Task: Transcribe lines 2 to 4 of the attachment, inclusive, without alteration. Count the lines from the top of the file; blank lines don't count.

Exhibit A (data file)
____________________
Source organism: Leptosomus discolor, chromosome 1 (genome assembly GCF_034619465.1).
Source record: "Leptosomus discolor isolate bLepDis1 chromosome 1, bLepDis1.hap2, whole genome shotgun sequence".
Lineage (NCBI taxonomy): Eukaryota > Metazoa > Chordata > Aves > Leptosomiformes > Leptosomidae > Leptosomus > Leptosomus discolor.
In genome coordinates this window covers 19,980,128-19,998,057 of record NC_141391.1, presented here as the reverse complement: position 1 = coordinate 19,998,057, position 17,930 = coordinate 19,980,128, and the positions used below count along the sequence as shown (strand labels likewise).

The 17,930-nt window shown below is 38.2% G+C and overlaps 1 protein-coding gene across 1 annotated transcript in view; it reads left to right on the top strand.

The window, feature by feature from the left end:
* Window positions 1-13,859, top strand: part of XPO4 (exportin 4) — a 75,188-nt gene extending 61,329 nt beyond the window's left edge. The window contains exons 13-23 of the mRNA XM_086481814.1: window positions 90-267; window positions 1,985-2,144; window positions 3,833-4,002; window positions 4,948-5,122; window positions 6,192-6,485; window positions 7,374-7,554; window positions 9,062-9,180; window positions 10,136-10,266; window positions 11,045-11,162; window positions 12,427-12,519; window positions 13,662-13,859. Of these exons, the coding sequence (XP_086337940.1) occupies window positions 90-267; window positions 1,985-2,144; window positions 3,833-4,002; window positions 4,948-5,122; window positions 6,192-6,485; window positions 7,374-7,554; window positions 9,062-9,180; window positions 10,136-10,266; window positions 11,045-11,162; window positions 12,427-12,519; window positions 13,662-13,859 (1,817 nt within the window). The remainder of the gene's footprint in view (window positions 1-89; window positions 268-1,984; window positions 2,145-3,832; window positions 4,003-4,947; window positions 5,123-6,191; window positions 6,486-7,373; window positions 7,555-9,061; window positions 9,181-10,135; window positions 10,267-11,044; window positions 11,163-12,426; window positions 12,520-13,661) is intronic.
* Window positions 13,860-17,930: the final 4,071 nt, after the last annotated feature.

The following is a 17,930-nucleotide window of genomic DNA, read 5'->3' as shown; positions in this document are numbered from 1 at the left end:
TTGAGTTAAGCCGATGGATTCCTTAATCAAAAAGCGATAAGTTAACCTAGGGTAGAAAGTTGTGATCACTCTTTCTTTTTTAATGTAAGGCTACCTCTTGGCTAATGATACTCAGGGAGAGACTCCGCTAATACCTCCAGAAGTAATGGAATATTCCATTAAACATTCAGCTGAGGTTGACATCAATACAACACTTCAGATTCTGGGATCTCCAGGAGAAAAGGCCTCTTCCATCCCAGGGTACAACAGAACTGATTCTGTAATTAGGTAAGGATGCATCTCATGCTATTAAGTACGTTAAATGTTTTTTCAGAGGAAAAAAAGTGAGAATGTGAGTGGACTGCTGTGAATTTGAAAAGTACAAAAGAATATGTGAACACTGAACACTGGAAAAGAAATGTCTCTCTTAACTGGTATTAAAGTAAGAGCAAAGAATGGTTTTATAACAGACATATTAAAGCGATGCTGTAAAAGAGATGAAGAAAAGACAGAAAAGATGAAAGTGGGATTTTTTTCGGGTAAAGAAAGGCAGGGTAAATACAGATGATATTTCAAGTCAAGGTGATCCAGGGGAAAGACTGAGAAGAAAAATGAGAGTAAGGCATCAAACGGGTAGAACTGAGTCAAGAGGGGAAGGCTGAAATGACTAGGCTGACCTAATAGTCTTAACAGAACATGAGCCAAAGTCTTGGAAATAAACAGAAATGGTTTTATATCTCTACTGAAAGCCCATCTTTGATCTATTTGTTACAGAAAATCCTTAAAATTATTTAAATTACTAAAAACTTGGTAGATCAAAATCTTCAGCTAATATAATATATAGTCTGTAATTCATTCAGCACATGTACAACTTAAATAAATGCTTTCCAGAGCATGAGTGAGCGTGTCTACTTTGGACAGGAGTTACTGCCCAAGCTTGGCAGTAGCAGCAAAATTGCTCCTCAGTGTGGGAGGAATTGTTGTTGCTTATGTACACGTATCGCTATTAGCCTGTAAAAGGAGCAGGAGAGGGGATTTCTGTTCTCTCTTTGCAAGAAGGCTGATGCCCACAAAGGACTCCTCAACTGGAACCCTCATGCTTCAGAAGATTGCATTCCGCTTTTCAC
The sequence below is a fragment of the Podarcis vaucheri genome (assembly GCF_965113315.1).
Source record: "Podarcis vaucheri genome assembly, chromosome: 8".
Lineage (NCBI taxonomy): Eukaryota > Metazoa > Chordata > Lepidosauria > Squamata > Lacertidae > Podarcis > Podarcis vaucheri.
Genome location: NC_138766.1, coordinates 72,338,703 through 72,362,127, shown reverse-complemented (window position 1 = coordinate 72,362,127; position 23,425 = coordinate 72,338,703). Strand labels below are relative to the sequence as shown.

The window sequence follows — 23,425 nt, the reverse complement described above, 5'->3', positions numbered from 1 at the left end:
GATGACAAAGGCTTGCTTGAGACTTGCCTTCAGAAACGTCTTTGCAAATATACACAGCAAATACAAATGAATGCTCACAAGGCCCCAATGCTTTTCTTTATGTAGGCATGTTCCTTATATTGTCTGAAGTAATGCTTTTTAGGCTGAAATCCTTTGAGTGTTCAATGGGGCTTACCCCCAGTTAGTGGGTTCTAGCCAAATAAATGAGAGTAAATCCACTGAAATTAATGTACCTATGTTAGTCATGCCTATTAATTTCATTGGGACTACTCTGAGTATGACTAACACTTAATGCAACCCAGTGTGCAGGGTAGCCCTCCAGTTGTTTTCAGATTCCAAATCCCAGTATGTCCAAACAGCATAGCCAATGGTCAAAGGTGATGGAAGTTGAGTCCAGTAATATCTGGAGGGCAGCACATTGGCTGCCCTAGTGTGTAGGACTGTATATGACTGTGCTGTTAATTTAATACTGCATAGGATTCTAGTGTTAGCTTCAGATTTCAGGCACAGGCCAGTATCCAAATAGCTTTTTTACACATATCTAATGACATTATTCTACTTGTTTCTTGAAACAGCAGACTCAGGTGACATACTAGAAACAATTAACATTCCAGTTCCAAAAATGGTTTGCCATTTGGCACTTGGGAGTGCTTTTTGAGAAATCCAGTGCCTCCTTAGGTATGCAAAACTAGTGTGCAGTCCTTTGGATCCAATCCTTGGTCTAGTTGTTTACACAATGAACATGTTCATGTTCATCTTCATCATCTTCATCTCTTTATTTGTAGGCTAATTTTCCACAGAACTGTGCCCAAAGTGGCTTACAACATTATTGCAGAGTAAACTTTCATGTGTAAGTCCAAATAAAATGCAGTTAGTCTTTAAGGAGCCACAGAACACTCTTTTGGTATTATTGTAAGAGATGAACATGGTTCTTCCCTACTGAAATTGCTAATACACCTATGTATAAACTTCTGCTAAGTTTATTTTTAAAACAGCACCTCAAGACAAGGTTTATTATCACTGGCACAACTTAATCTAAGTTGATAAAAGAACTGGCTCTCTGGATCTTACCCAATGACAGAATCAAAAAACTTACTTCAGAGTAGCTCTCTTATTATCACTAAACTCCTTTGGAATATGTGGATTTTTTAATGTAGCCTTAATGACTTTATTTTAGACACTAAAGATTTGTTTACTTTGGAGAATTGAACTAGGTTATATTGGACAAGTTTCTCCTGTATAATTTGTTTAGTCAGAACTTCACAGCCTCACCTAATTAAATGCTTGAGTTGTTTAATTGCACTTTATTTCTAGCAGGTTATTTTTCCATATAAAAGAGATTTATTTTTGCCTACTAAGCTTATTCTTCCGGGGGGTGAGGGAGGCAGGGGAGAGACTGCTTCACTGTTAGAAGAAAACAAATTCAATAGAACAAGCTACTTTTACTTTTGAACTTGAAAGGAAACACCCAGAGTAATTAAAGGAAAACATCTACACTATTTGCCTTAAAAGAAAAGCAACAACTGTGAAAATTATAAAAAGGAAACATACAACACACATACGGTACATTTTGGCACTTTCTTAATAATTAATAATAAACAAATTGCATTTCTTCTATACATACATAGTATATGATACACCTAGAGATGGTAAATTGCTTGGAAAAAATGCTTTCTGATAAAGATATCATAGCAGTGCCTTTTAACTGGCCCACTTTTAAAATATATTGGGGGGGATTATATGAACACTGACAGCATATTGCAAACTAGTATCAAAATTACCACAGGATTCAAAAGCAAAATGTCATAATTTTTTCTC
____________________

Source record: "Leptosomus discolor isolate bLepDis1 chromosome 1, bLepDis1.hap2, whole genome shotgun sequence".
Lineage (NCBI taxonomy): Eukaryota > Metazoa > Chordata > Aves > Leptosomiformes > Leptosomidae > Leptosomus > Leptosomus discolor.
In genome coordinates this window covers 19,980,128-19,998,057 of record NC_141391.1, presented here as the reverse complement: position 1 = coordinate 19,998,057, position 17,930 = coordinate 19,980,128, and the positions used below count along the sequence as shown (strand labels likewise).